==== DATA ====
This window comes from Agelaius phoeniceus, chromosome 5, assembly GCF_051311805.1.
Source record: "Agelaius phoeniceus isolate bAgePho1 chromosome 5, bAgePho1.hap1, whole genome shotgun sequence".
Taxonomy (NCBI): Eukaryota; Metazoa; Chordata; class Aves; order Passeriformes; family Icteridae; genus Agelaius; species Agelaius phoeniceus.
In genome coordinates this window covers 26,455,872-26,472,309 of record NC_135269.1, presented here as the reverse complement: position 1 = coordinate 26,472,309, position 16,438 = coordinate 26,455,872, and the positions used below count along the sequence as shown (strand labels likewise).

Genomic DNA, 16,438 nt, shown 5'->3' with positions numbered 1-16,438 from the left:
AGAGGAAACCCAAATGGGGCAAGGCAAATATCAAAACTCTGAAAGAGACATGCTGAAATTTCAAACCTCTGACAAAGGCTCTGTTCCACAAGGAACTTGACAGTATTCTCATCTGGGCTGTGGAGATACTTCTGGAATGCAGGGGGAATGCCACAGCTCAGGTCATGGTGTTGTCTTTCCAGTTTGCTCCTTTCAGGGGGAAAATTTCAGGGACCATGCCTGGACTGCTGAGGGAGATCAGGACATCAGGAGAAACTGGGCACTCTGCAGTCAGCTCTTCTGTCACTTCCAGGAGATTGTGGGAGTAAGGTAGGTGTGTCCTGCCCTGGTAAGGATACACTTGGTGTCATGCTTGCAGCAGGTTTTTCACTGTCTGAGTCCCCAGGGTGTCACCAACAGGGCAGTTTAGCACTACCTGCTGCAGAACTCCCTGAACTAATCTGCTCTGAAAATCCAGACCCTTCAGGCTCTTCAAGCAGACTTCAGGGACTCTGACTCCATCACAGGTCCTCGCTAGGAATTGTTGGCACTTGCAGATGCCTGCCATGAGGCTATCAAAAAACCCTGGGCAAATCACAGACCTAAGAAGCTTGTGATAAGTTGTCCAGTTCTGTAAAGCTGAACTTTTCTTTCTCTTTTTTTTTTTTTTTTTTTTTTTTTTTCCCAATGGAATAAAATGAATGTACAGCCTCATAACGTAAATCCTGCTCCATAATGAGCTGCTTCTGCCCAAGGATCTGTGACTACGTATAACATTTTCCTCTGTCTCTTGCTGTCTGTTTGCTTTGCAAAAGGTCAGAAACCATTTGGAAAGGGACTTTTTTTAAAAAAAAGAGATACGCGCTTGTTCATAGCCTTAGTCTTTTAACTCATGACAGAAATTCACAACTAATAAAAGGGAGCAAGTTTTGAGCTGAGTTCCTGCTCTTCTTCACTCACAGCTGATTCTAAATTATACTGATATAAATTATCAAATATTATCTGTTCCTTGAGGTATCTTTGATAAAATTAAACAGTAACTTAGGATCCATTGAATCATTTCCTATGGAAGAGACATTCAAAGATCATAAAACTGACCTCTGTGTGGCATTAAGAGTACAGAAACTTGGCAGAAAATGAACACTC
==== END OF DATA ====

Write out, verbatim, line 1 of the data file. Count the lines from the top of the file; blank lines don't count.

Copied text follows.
This window comes from Agelaius phoeniceus, chromosome 5, assembly GCF_051311805.1.